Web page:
Summary: Paul was writing from prison yet prayed for the church that they gain spiritual power. What is this power and how can it empower us today?

One of Terri’s all-time favorite movies is Aladdin. Now, I’m not talking about the live-action remake. If you’re going to watch Aladdin with her, it had better be the original Disney cartoon. The villain of the movie was Jafar, the grand vizier of Agraba. Jafar was the chief advisor, second in command, in a position similar to that of Joseph in Egypt. But that just wasn’t enough. Throughout the movie, we see him chase after more power until it proves to be his demise.

At the beginning of the movie, Jafar is trying to find someone described as the diamond in the rough in order to retrieve the magic lamp from the Cave of Wonders. It turns out that Aladdin fit the bill, but he outwitted Jafar and became the master of the genie.

Towards the end of the movie, Jafar gets his hands on the lamp. For his first wish, he wished to rule on high as sultan. The genie grants the wish, transferring the sultan’s attire to Jafar and then uprooting the entire castle and setting it on top of a nearby mountain so he’d literally be ruling on high.

Jafar demands that the sultan and Princess Jasmine bow before him. When they refuse, he declares, “You won’t bow before a sultan, you’ll cower before a sorcerer!” He then makes his second wish, to be the most powerful sorcerer in the world.

Aladdin tries to get the lamp back, but Jafar seems to be one step ahead of him, thwarting his attempts. But then Aladdin tricks Jafar, telling him, “The genie has more power than you’ll ever have. He gave you your power, he can take it away, you’re STILL just second best!”

Jafar realizes that Aladdin is right and makes his third wish- to be an all-powerful genie. As he is reveling in his newfound power, Aladdin picks up the new magic lamp and reminds him, “Not so fast Jafar, aren’t you forgetting something? You wanted to be a genie, you got it and everything that goes with it. Phenomenal cosmic powers, itty bitty living space!” Jafar is sucked into the lamp.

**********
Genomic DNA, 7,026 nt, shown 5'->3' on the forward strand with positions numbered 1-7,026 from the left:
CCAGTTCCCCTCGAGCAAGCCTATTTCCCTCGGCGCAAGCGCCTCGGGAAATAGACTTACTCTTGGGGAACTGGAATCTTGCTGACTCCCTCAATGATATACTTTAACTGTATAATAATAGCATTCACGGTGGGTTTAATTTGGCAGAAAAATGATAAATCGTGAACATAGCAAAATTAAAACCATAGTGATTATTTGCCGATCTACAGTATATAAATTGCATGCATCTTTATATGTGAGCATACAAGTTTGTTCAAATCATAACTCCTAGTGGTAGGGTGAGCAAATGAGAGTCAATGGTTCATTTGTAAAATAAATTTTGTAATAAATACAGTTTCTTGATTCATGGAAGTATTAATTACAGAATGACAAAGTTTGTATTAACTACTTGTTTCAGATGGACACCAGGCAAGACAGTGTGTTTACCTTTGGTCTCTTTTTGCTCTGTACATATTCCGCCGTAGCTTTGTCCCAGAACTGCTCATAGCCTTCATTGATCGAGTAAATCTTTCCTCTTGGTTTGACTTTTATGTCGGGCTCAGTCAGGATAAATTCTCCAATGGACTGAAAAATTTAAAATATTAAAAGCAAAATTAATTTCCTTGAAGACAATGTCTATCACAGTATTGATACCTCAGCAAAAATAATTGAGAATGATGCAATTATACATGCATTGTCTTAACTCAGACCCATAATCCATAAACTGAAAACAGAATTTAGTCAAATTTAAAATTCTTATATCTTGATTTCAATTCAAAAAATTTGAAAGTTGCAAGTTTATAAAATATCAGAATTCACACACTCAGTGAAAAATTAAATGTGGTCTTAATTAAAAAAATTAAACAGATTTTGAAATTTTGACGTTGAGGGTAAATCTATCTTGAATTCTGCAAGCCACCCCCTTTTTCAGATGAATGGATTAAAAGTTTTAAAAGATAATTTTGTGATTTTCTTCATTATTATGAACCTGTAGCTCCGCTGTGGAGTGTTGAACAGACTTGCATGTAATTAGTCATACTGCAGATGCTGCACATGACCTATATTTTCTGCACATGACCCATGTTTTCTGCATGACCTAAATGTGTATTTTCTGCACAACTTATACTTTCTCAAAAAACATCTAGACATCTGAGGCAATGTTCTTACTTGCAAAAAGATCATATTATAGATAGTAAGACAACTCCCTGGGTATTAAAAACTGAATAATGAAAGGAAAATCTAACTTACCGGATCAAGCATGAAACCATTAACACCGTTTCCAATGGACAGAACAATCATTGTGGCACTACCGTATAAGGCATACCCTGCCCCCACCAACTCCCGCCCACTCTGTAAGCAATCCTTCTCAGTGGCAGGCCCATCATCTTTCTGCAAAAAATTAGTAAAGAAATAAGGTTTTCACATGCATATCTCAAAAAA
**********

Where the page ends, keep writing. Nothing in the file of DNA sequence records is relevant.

Some of you may be wondering, “Why would I share this story today?” We’re beginning a new series entitled “Pray Like Paul.” This month, we’re going to look at how Paul prayed for the church and hopefully be inspired to follow his example. Today, we’re going to examine how Paul prayed for spiritual power and as I pondered this concept, it occurred to me how Jafar is the complete antithesis of the kind of attitude we need when seeking God’s spiritual power.

What do I mean? Let’s begin by getting the end of our passage in mind. Paul is praying for the church to gain spiritual strength. This prayer was not to strengthen the church so we can lord our power over others or draw attention to ourselves. Let’s take a sneak peek at Ephesians 3:21 (read). To God be the glory is the result that Paul is seeking as he prays this prayer.

Why pray this prayer, why pray for spiritual power? The verses leading up to the prayer indicate that Paul is writing this letter from prison. He knows the Ephesians are aware of his circumstances and they’re very concerned for him. Things are not looking very good for Paul. But Paul knows the power of prayer, He knows how God can work in circumstances like his.

I wonder if the things that happened to Peter in Acts 12 weren’t on the back of Paul’s mind as he was writing. Seeing how the people responded to the execution of John’s brother James, King Herod arrested Peter. We’re told in verse 5 (read). The following verses go on to tell us that God sent an angel to Peter the night before Herod was going to take action. Peter thought he was having a vision as the angel woke him up and guided him to freedom. When he realized the events were real, he went straight to the house of Mary, where he knew the church had gathered to pray for him.

On a side note, when Peter knocked on the door, they had a hard time believing it was actually him. Now, how often do we go to God in prayer only half-believing He’ll act on it and then are shocked to see the prayer answered? We need to remember that the God to whom we’re praying has the power to answer.

As Paul shares his prayer for the church, he turns their attention away from his circumstance. He tells them he bows his knees before the Father. He humbles himself in the presence of God and he prays, not for himself, not for his situation, but for the strength of the church.

In the first part of his prayer, Paul identifies all three persons of the Trinity. He knows that only God is capable of answering prayers, and he points out the roles that the Father, Son, and Spirit take on so that prayers are answered. He identifies God the Father. When he states that it is from the Father that every family in heaven and on earth is named, He is declaring that God is our creator. He identifies God the Spirit as the one who gives us strength. He identifies God the Christ who will dwell in our hearts.

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